The Brown Sisters

Keeping up a time based project is very exhausting mentally.  I started one this year only to stumble upon keeping up with the interval of creating the individual pieces due to the fact that I had so many other things pulling me in other directions.  Now, I’ve seen plenty of time-based projects successfully executed, but nothing prepared me for seeing the photographs of The Brown Sisters by Nicholas Nixon.  This book, which has been published in several editions, is a group portrait of Nixon’s wife and her 3 sisters, all in the same position but with different poses.  The series began in 1975 with the last known photograph taken in 2011.  The individual photographs are taken roughly 1 year apart from each other

The Brown Sisters in 1975

The Brown Sisters in 1975

We have the sisters 20 years later in 1995.  They have shed their teenage/post-teenage rebellious countenances for something friendlier.  They are still warmly engaging Nick and showing the presence of a strong bond amongst them.

The Brown Sisters in 1995

The Brown Sisters in 1995

Each photograph in the series is unique, even in their sameness in regards to the positioning of each individual sister. The facial expressions change every year as their relationship and bonds evolve over the years. What is missing here is contextual information. As far as we could tell, there is no information regarding the context under which each photograph was made. Were they at a family reunion? Was it Christmas time? Did they all live close together anyway and this was just an annual appointment that Nick kept up? We don’t know. But somehow, at least as far as I’m concerned, we don’t care. That is, until we come across this particular photo in the series:

nicholas-nixon-the-brown-sister-2004

The Brown Sisters in 2004

This is the first photo (taken in 2004, toward the end of the original series) where we see a shift in the way the sisters engage the camera.  Sisters 2 and 4 (I don’t know their names) are not even engaged with Nick, while sister 1 and his wife are.  2 and 4 seem to be looking off into the future as they begin to chart the course of their life’s journey.  Sister 1 and Nick’s wife both have sad expressions on their faces, as if they were grieving or mourning.  Did they lose a family member, perhaps their mother or father?  Has a member been stricken with a dread disease such as leukemia or another form of cancer?  Even their body language suggests something is wrong.   In many of the previous photographs, such as this one from 1995, we see the closeness they share through their physical contact with each other…  something we don’t see at all in 2004.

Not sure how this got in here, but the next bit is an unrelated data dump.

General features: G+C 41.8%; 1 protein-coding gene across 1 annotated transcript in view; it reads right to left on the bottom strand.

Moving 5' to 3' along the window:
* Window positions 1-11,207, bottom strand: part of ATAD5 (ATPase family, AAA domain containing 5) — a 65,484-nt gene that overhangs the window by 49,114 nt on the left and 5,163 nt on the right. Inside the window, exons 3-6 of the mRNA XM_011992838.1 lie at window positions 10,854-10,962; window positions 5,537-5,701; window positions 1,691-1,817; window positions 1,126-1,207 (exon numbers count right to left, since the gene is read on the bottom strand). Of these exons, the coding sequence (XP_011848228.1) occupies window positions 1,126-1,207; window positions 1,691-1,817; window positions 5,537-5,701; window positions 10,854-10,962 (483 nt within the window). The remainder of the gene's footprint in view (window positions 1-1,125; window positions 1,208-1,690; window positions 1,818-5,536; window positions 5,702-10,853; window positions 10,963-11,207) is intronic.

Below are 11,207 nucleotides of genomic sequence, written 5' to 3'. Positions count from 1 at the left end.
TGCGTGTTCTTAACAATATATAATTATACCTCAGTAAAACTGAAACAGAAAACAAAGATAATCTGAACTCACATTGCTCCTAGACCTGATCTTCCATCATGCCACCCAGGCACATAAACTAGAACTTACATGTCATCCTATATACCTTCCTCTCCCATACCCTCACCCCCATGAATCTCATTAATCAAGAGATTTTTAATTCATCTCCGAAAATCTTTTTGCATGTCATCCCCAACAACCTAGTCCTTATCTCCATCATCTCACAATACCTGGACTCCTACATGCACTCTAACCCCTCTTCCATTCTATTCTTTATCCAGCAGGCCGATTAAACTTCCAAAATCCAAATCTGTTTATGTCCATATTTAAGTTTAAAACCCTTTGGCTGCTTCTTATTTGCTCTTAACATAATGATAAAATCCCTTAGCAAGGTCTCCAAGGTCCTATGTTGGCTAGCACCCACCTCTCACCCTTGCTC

This drives home the point that we cannot know everything about a photograph.  We can and should try to communicate as much as possible through the lens, but there are instances where contextual information is necessary in order to understand the photograph.  Of course, this starts to get into conceptual art territory.  Here, however, we have a linear time-based series rather than something that is more laterally based in terms of series (such as a figure study).  The context of time, even though it does not fill all the holes, allows us to begin to understand the journey these sisters are currently taking with their lives. 

As an aside, I was able to find this photograph from 2011 as Nixon has continued the series.  The bonds shared by these sisters appears to be as strong as ever, even as they each realize that they must chart out their own paths through life (Nixon’s wife continues to engage him throughout, showing us that she is committed to walking the journey with him).

The Brown Sisters in 2011

The Brown Sisters in 2011

 

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